Goans are constantly bombarded with large-scale infrastructure schemes and this has become routine. If there is a successful protest mounted against the expansion of coal handling in Mormugao/Vasco, then the battle-ground shifts to Mopa, from there it shifts to the mining areas, and currently we are at this juncture where something called “vertical development” is promoted through the controversial Regional Plan 2021 (RP-21). As protests have already begun against the revival of RP-21, it would be useful to check out what exactly the plan seeks to achieve.
One would expect, at the very least, that a master plan that aims to change the face of the Goan landscape would have some basic concepts clear. Since we are talking about the growth of large-scale ‘development’, the draft RP-21 is expected to have a clear idea of what it means by ‘development’. But nowhere in its 270-odd pages is there a clear definition, neither is there any clarity on how this ‘development’ will relate to the existing Goan conditions. This is a serious issue, especially when one thinks about how a loosely-defined idea of ‘development’ is at the heart of the destruction of Goan ecology.
Keeping aside the fact that the RP-21 has been criticized by several activists for procedural lapses that benefit the builder lobby, it appears to be also riddled with contradictions. The future that the draft plan envisions for Goa appears to be divorced from ground realities of what the people of Goa need, in terms of the basic facilities like water, sanitation, and public transportation (to name a few). For instance, the RP-21 envisions a better system of public transport in order to reduce traffic, but at the same time it also envisions new highways so as to handle the projected increase in the movement of goods due to new industries. One could argue that improving public transport and increasing the number of roads are mutually discordant aims. Similarly, one can suggest that the vision of improving agriculture or protecting forests is at odds with that of new highways as it is the fields and forested lands that give way for highways in the Goan context.
The main, and only, real aim of RP-21 is to have rapid economic growth. In this context, RP-21 laments the fact that Goa is experiencing a brain-drain of engineers, and envisions jobs only for persons who have technological expertise. One could point out that the bulk of Goans migrating out of Goa are not all engineers, but those who work in service industries – or so-called blue-collar jobs – around the world. How would the RP-21 protect such Goans from forced migration due to lack of opportunities? It won’t be able to because the type of industries and infrastructure that it hopes to foist onto Goans will be able to only employ a handful of engineers, that too, if they possess the requisite qualifications that the jobs created demand; everyone else still will have to seek greener pastures elsewhere.
Likewise, for the promotion of new information and technology driven industries, the RP-21 talks about the importance of instilling skills in the local people that would make them employable in this sector. However, it also talks about the need for more housing for the in-migrating population that would be employed in these industries. Clearly, these massive industries will require a large workforce from outside, so much so that for every job these industries create for a Goan, the RP-21 envisions that another will be created for a person migrating from outside. Thus, the argument that locals will get jobs if Goa is opened up for the development of large-scale infrastructure and industries is just a red herring. Goa’s population would not be able to supply the required workforce for these industries. If the plans go through, there will be a huge influx of people into Goa and no one knows what the consequences of this drastic demographic increase will be.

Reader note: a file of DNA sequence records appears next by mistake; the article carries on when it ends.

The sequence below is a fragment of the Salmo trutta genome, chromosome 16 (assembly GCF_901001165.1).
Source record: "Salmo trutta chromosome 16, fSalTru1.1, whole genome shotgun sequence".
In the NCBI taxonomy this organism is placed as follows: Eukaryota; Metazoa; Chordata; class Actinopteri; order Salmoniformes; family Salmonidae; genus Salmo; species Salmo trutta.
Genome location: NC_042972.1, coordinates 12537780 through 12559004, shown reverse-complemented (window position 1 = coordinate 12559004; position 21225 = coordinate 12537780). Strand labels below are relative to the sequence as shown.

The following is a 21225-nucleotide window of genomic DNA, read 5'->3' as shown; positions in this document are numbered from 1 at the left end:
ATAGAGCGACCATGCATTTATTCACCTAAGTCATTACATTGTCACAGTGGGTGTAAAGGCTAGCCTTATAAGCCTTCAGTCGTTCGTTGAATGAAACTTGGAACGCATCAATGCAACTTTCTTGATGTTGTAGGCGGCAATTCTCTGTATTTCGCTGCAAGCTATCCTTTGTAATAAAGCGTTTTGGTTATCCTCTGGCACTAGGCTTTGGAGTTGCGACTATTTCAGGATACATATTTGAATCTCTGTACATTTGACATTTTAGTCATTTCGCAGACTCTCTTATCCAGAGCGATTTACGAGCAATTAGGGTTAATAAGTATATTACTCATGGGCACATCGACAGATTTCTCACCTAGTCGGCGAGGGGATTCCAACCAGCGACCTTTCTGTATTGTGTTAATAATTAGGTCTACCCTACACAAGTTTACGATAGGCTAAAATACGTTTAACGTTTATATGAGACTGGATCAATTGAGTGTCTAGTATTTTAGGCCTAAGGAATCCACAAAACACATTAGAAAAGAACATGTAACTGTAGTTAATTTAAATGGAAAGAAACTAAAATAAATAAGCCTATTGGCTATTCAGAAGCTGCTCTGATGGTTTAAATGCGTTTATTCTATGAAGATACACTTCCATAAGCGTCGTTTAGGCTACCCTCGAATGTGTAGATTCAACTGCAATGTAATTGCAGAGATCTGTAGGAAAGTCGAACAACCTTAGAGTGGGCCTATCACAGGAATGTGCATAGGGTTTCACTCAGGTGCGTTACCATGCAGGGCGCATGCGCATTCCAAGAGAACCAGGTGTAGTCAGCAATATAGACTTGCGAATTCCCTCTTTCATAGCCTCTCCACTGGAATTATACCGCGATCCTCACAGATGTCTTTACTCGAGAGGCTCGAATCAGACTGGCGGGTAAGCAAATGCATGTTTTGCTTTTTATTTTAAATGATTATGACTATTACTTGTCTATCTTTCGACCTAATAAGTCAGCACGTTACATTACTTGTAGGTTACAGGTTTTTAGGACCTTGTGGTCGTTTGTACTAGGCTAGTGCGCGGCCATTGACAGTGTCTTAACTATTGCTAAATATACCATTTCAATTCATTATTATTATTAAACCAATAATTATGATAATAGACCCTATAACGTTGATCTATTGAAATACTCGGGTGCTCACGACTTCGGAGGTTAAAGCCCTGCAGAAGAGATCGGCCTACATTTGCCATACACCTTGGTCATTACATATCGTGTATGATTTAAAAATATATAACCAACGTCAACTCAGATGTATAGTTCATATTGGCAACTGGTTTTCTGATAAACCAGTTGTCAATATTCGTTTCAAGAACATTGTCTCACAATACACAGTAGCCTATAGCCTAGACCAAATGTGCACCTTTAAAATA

Similarly, there are many areas, such as the plans for double-tracking of railways and the construction of marinas for boosting tourism, in which one can observe logical and practical deficiencies in the draft RP-21. Its vision for a future Goa, thus, simply does not match the claims that it makes. Like many other master plans that the government has formulated thus far – whether through its own personnel or through private consultants – the RP-21 is also keenly aware of the problems Goa will face should the kind of development that it envisions become a reality. To that end, the plan advises caution, and checks and balances through governmental regulation and legislation. However, we have known time and again that the requisite laws and regulations are either not put in place or are jettisoned the moment private profit or pelf take centre-stage.
There isn’t much of an option left, but to force the government to abandon such schemes and visions as contained in the draft RP-21 (or even in legislations like the Investment Promotion Act). As Amita Kanekar recently wrote, what we need instead is to support the common folk, whose labour develops and sustain the region. Simultaneously, the authorities need to prepare a plan of how they would facilitate the young people in Goa to acquire various kinds of skills (and not necessarily technical), rather than devoting all their energy in ‘developing’ i.e. profiting from Goa’s land – as Marian Pinheiro suggested. For if we don’t have such a vision for the future, privileging communities and individuals, backed by iron-clad legislation to check irregularities, Goa will witness even more destruction.
(First published in O Heraldo, dt: 11 April, 2018)